Few people have likely heard of tickborne relapsing fever.
Once they do, most will likely hope that they never get it.
Tickborne relapsing fever, like Lyme disease, Rocky Mountain spotted fever, and ehrlichiosis, is a bacterial infection that is transmitted by a tick bite. Symptoms of tickborne relapsing fever can include one to four recurring episodes of three day intervals of fever (which can get up to 106.7°F by the end of the episode), joint aches, muscle pain, headache, and nausea. The affected person is then free of symptoms for up to seven days before they have another symptomatic episode or "crisis."
Cases most commonly occur in the summer months in Arizona, California, Colorado, Idaho, Kansas, Montana, Nevada, New Mexico, Oklahoma, Oregon, Texas, Utah, Washington, and Wyoming after a brief and painless tick bite.
The CDC issued a report today about a young woman and her newborn child in Colorado with tickborne relapsing fever. She had a one week history of fever, nausea, headache, stiff neck, and occasional blurred vision and had just delivered a baby in a mountain cabin on the day before going to the emergency room.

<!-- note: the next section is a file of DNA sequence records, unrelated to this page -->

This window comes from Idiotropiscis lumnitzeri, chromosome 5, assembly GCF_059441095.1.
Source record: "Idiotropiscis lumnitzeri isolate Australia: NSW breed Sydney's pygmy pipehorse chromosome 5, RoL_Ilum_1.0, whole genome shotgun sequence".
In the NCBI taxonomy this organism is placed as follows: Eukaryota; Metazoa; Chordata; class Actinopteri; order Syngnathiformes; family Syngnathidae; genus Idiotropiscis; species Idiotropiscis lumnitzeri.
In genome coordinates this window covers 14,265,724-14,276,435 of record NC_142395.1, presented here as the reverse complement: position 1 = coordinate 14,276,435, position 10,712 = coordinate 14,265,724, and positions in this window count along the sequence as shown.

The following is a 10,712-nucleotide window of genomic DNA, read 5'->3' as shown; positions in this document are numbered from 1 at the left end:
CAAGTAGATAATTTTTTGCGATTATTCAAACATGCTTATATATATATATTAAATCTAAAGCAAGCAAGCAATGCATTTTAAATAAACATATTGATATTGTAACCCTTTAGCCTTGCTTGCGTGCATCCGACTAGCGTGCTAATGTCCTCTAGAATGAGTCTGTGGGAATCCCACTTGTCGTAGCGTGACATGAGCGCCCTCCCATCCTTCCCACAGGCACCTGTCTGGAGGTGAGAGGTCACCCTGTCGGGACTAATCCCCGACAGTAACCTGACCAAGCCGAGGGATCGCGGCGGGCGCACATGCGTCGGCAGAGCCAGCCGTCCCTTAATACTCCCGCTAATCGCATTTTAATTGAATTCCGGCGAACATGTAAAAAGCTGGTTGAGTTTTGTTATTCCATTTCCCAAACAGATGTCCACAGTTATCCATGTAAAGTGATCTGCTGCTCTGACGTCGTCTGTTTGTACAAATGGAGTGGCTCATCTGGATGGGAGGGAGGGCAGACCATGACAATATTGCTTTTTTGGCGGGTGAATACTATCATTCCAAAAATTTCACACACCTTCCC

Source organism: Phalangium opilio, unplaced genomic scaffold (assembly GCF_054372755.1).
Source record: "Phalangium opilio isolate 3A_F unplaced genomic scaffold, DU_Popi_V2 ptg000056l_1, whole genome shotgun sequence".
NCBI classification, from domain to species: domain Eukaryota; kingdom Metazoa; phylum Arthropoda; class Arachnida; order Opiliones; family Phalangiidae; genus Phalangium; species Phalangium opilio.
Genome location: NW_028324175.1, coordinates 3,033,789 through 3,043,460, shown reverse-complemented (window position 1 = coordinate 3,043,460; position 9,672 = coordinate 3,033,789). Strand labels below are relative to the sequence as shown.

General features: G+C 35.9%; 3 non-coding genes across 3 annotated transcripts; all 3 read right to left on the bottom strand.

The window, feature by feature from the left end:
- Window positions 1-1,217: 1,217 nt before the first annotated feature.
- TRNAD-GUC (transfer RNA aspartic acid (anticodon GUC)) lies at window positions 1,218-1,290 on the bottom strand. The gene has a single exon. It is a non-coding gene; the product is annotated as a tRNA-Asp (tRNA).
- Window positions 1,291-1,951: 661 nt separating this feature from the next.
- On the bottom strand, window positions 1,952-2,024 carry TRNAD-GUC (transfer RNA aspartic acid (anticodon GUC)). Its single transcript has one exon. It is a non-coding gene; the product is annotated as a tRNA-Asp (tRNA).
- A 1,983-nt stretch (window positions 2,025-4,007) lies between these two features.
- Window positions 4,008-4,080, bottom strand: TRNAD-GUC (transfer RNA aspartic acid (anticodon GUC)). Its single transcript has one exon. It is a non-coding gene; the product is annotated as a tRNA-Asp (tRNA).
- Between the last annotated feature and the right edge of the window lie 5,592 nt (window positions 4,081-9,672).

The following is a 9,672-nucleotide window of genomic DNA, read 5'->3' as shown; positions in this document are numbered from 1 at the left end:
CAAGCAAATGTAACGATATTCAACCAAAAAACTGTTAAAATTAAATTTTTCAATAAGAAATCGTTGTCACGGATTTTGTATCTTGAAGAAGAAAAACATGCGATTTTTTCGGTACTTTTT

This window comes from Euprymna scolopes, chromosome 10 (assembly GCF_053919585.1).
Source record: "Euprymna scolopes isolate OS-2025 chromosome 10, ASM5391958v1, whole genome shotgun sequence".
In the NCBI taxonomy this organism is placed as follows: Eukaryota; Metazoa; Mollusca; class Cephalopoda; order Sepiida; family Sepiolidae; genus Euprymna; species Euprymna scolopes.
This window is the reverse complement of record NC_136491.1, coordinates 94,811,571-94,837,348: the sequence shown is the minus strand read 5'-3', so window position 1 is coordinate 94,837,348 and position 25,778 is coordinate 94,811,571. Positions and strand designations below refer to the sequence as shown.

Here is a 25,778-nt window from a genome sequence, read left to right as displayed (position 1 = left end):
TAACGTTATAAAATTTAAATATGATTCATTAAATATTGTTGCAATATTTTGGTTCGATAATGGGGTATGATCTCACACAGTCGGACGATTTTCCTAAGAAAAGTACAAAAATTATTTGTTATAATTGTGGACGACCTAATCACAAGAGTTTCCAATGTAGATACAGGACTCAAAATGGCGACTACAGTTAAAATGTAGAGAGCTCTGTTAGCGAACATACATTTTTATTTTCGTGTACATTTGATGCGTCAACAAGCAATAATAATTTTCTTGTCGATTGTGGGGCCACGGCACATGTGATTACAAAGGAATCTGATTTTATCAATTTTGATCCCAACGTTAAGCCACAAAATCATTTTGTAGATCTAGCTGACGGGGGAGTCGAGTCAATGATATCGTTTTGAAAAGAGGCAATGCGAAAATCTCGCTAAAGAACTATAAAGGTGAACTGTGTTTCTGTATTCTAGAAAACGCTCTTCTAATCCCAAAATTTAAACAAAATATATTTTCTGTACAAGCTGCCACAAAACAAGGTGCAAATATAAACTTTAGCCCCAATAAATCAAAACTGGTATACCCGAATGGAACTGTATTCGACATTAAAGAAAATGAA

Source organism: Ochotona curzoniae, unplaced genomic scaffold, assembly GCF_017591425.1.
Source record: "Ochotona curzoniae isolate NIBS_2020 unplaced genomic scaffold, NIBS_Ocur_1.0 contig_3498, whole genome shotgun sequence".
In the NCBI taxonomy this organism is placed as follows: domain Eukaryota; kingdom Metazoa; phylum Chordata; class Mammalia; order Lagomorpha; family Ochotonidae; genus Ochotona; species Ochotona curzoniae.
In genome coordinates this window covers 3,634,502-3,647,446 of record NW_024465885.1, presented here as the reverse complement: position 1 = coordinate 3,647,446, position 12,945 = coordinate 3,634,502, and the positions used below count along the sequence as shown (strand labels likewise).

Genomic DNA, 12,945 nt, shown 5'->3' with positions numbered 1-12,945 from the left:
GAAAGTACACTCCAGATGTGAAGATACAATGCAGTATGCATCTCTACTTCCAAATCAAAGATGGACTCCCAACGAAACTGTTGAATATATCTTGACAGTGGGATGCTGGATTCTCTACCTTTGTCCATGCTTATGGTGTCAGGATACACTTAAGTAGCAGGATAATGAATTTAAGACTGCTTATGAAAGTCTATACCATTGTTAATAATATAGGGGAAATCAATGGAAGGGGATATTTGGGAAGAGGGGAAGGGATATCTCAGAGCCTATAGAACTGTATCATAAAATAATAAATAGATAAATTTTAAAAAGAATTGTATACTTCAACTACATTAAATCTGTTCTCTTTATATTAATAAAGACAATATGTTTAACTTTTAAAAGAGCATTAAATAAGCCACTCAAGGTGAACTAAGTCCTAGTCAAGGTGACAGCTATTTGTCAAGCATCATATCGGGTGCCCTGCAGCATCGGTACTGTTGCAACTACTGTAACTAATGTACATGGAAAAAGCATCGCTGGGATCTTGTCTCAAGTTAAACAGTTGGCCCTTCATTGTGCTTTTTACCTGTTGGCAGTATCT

The baby developed a fever when she was about six days old and she was diagnosed with tickborne relapsing fever as doctors noticed spirochetes, the bacteria that cause TBRF, as they looked at her blood smear, likely to evaluate why she had low platelet counts. The mother was subsequently diagnosed with tickborne relapsing fever as well and they were both treated with antibiotics.
The case is a good reminder to consider tickborne relapsing fever if a patient has unexplained or recurrent fever and have traveled to an area where TBRF is common. It is also a good reminder to avoid sleeping in rodent-infested buildings and to prevent tick bites by using insect repellents with DEET.